As a responsible climber, you should be aware that it is a criminal offence to interfere with the nest of any wild bird, or obstruct a bird from using it, either intentionally or recklessly.
Most birds will nest well away from climbing crags but you should always be aware of the possibility that a bird could be nesting where you want to climb.
Interfering with nesting birds during their breeding season (generally between February and July) is more than undesirable, it is a criminal offence, so we have teamed up with conservationists to give climbers and walkers the information they need to avoid this. Check out our crag by crag updates below.
For many walkers and climbers, encounters with mountain bird life are one of the great highlights of exploring Scotland's hills - whether a sight of a golden eagle soaring or gaining the companionship of an inquisitive raven on your route uphill.
Very few of us would like to think our enjoyment could lead to disturbance or distress for the birds in question, but in the breeding and nesting season, this is a real risk. If you get too close to a nest site while birds are building it, on eggs, or rearing their young, the parents may abandon their nest and have an unsuccessful breeding season.
Every spring, we work closely with Raptor Study Groups (which dedicate their time to the monitoring and study of raptors) and Ranger Services to give climbers up-to-date information on known or likely nesting sites on Scotland's most popular climbing crags, enabling you to plan ahead and avoid these locations as required.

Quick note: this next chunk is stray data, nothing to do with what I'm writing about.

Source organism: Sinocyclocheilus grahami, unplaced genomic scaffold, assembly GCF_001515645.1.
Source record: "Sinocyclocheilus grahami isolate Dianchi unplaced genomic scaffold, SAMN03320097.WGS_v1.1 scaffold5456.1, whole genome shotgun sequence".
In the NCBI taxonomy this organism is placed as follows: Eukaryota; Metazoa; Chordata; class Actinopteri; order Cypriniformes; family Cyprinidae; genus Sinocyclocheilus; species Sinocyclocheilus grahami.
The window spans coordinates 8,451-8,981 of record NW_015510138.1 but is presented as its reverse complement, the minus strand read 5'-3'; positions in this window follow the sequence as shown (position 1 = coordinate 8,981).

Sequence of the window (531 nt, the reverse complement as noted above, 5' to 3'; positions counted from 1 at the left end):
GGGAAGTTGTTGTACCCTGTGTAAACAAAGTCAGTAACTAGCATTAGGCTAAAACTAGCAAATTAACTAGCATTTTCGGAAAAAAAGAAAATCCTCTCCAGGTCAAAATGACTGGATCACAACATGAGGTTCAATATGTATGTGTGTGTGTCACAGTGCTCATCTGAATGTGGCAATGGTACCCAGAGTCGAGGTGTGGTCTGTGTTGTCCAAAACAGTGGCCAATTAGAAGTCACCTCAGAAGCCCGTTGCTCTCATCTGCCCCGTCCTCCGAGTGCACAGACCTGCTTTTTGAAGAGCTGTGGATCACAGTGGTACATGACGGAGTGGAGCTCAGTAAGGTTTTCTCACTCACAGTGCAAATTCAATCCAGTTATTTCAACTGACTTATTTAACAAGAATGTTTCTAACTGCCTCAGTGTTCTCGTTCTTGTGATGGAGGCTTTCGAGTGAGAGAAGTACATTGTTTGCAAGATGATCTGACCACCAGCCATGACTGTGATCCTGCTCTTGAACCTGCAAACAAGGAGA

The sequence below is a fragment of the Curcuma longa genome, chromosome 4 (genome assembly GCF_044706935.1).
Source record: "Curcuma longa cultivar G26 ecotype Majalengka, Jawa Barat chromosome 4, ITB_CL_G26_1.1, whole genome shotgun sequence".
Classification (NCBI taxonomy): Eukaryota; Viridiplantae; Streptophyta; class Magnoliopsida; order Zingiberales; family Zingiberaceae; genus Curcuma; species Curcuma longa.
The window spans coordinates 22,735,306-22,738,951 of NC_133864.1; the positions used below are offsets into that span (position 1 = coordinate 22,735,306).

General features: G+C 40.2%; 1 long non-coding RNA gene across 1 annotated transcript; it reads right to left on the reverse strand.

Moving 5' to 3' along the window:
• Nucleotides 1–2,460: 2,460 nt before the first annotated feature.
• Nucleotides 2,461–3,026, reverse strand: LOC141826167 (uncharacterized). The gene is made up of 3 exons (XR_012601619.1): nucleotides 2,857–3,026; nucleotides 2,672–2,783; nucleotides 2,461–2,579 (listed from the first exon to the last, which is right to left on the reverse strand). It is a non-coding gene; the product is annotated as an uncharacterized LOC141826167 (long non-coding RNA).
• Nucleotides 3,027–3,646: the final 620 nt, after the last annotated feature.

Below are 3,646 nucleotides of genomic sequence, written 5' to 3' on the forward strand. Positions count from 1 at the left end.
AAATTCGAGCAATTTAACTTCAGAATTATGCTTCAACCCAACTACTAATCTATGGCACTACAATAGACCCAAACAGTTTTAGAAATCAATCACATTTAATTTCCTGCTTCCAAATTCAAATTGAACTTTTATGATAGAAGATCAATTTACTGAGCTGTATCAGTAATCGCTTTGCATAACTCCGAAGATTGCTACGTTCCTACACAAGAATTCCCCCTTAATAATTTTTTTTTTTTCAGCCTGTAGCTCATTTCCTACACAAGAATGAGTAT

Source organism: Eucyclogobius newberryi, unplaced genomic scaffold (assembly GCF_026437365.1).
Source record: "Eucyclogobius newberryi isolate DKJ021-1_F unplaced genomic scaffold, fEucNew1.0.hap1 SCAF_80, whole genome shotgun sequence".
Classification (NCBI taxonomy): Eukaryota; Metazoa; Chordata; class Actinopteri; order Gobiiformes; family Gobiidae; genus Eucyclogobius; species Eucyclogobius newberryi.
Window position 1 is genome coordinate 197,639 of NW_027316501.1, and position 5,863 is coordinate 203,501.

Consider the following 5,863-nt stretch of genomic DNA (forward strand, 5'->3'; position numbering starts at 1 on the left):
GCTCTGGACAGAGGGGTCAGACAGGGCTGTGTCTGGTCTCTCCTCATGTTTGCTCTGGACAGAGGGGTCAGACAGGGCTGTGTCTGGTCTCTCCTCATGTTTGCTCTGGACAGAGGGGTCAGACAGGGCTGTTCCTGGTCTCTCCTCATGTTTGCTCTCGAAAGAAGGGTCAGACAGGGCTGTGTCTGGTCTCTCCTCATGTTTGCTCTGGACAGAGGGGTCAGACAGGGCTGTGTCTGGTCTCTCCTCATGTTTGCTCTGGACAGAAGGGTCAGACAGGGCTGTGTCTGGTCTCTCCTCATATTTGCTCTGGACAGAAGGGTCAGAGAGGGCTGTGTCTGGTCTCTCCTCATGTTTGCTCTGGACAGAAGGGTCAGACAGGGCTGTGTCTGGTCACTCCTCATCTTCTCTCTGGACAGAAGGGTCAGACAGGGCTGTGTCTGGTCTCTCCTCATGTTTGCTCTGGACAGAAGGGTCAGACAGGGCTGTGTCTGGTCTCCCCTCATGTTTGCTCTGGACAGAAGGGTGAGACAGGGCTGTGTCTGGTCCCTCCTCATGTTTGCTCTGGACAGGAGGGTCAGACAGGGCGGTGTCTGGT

It is a criminal offence to interfere with the nest of any wild bird or obstruct a bird from using it, either intentionally or recklessly. Some rare or more endangered species, like golden eagles or peregrine falcons have extra protection (Schedule or S1 species) and it is an offence to disturb these birds while they are building a nest or are near a nest containing eggs, young or dependent young.
This system can only operate for those crags where we have information - it is not comprehensive - you should always be vigilant of the potential disturbance of birds on any crag where you might climb.
S1 birds are currently nesting on this crag - please check for specific details of the extent of any voluntary restrictions to buttresses, sections of crags or entire crags, as well as access to them.
Previous known nesting site, but no S1 nesting birds have been reported this year, so climbing is unaffected.
Caenlochan / Glas Maol
Corrie of Bonhard
Erne Craigs, Corrie Fee
The Hunt Hill
Stag Rocks (Longbow Crag)
Clints of Drumore
Loch Grannoch Crag
Portobello Bay Cliff & Sea Buttress (Limpet area), Mull of Galloway
Sron Uladail, Harris
Torr Nead an Eoin, North Arran
The Camel, Creag nan Clag, near Duntelchaig
Creag a Ghlastail, Strathconon
Creag Ghlas, Strathconon
Meig Crag, Strathconon
Moy Rock (Ravens' Nest, Black Streak, Pyramid), near Contin
Moy Rock (Fighting off the Vultures, The Old Man of Moy, Moy Bueno, Pebbledash), near Contin
Binnein Shuas (The Fortress Direct, Ardanfreaky, Use of Weapons), near Loch Laggan
Dirc Mhor, near Dalwhinnie
Sgurr Mor, Fannichs
Old Man's Beard, Creag nan Cadhag Sports Crag, Loch Maree
Bovnahackit, Creag nan Cadhag Sports Crag, Loch Maree
Battle Axe, Creag nan Cadhag Sports Crag, Loch Maree
Lower Lednock Sports Crag, Glen Lednock
Hideaway Crag, Glen Lednock
The Asteroid, Sunny Side, Glen Ogle
The Gap, Sunny Side, Glen Ogle
The Terraces, Sunny Side, Glen Ogle
The Gallery, Sunny Side, Glen Ogle
Creag Mac Ranaich, Glen Ogle
Creag na h Eighe, Tulliemet
Rockdust Crag, Upper Tier (Main Crag), near Pitlochry
Speirean Ruadh, Strath Fionan, near Schiehallion